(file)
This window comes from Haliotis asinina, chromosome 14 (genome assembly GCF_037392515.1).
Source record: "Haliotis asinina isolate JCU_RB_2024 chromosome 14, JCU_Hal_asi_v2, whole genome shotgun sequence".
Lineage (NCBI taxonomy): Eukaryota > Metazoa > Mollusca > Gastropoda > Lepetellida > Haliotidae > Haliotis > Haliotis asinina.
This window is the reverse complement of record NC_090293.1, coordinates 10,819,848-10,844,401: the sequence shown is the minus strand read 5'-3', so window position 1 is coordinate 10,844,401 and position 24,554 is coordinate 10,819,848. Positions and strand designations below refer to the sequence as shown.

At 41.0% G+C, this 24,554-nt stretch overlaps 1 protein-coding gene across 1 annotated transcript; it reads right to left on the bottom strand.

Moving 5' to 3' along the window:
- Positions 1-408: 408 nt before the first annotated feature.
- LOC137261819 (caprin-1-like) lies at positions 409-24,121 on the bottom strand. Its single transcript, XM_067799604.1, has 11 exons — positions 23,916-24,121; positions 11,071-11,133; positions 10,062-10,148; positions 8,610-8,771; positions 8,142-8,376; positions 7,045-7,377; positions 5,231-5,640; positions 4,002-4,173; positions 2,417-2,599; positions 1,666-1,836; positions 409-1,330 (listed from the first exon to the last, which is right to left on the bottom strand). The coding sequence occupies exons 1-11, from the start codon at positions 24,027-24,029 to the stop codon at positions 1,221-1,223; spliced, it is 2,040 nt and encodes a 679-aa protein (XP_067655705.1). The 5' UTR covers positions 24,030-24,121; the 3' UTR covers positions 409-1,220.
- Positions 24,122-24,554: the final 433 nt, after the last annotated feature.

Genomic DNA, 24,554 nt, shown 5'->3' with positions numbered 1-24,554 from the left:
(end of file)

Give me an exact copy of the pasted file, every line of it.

This window comes from Haliotis asinina, chromosome 14 (genome assembly GCF_037392515.1).
Source record: "Haliotis asinina isolate JCU_RB_2024 chromosome 14, JCU_Hal_asi_v2, whole genome shotgun sequence".
Lineage (NCBI taxonomy): Eukaryota > Metazoa > Mollusca > Gastropoda > Lepetellida > Haliotidae > Haliotis > Haliotis asinina.
This window is the reverse complement of record NC_090293.1, coordinates 10,819,848-10,844,401: the sequence shown is the minus strand read 5'-3', so window position 1 is coordinate 10,844,401 and position 24,554 is coordinate 10,819,848. Positions and strand designations below refer to the sequence as shown.

At 41.0% G+C, this 24,554-nt stretch overlaps 1 protein-coding gene across 1 annotated transcript; it reads right to left on the bottom strand.

Moving 5' to 3' along the window:
- Positions 1-408: 408 nt before the first annotated feature.
- LOC137261819 (caprin-1-like) lies at positions 409-24,121 on the bottom strand. Its single transcript, XM_067799604.1, has 11 exons — positions 23,916-24,121; positions 11,071-11,133; positions 10,062-10,148; positions 8,610-8,771; positions 8,142-8,376; positions 7,045-7,377; positions 5,231-5,640; positions 4,002-4,173; positions 2,417-2,599; positions 1,666-1,836; positions 409-1,330 (listed from the first exon to the last, which is right to left on the bottom strand). The coding sequence occupies exons 1-11, from the start codon at positions 24,027-24,029 to the stop codon at positions 1,221-1,223; spliced, it is 2,040 nt and encodes a 679-aa protein (XP_067655705.1). The 5' UTR covers positions 24,030-24,121; the 3' UTR covers positions 409-1,220.
- Positions 24,122-24,554: the final 433 nt, after the last annotated feature.

Genomic DNA, 24,554 nt, shown 5'->3' with positions numbered 1-24,554 from the left: